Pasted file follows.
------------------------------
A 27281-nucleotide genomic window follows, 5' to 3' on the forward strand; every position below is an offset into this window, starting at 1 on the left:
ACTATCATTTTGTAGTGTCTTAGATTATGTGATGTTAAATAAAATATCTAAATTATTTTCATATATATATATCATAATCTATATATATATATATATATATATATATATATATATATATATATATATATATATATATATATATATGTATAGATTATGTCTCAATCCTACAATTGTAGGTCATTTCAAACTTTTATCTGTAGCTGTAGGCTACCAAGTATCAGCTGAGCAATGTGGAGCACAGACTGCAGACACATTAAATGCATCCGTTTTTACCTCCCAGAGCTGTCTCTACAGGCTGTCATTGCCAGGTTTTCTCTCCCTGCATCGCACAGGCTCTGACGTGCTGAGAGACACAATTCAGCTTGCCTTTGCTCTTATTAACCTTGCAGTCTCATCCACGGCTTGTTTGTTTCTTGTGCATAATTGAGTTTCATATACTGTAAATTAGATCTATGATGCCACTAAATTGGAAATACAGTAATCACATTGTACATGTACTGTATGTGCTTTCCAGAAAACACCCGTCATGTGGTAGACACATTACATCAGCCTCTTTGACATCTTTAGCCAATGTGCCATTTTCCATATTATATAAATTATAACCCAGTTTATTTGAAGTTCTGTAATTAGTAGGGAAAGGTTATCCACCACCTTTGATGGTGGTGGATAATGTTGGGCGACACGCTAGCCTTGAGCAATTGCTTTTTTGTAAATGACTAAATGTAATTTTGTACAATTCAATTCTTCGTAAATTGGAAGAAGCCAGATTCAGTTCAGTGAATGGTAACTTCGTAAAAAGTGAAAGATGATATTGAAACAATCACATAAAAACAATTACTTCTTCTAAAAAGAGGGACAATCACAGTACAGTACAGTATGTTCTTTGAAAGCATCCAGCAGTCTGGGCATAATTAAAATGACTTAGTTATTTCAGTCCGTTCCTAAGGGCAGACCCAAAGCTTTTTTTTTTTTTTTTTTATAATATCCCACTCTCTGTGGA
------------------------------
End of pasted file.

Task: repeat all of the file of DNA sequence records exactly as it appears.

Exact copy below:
A 27281-nucleotide genomic window follows, 5' to 3' on the forward strand; every position below is an offset into this window, starting at 1 on the left:
ACTATCATTTTGTAGTGTCTTAGATTATGTGATGTTAAATAAAATATCTAAATTATTTTCATATATATATATCATAATCTATATATATATATATATATATATATATATATATATATATATATATATATATATATATATATATATGTATAGATTATGTCTCAATCCTACAATTGTAGGTCATTTCAAACTTTTATCTGTAGCTGTAGGCTACCAAGTATCAGCTGAGCAATGTGGAGCACAGACTGCAGACACATTAAATGCATCCGTTTTTACCTCCCAGAGCTGTCTCTACAGGCTGTCATTGCCAGGTTTTCTCTCCCTGCATCGCACAGGCTCTGACGTGCTGAGAGACACAATTCAGCTTGCCTTTGCTCTTATTAACCTTGCAGTCTCATCCACGGCTTGTTTGTTTCTTGTGCATAATTGAGTTTCATATACTGTAAATTAGATCTATGATGCCACTAAATTGGAAATACAGTAATCACATTGTACATGTACTGTATGTGCTTTCCAGAAAACACCCGTCATGTGGTAGACACATTACATCAGCCTCTTTGACATCTTTAGCCAATGTGCCATTTTCCATATTATATAAATTATAACCCAGTTTATTTGAAGTTCTGTAATTAGTAGGGAAAGGTTATCCACCACCTTTGATGGTGGTGGATAATGTTGGGCGACACGCTAGCCTTGAGCAATTGCTTTTTTGTAAATGACTAAATGTAATTTTGTACAATTCAATTCTTCGTAAATTGGAAGAAGCCAGATTCAGTTCAGTGAATGGTAACTTCGTAAAAAGTGAAAGATGATATTGAAACAATCACATAAAAACAATTACTTCTTCTAAAAAGAGGGACAATCACAGTACAGTACAGTATGTTCTTTGAAAGCATCCAGCAGTCTGGGCATAATTAAAATGACTTAGTTATTTCAGTCCGTTCCTAAGGGCAGACCCAAAGCTTTTTTTTTTTTTTTTTTATAATATCCCACTCTCTGTGGA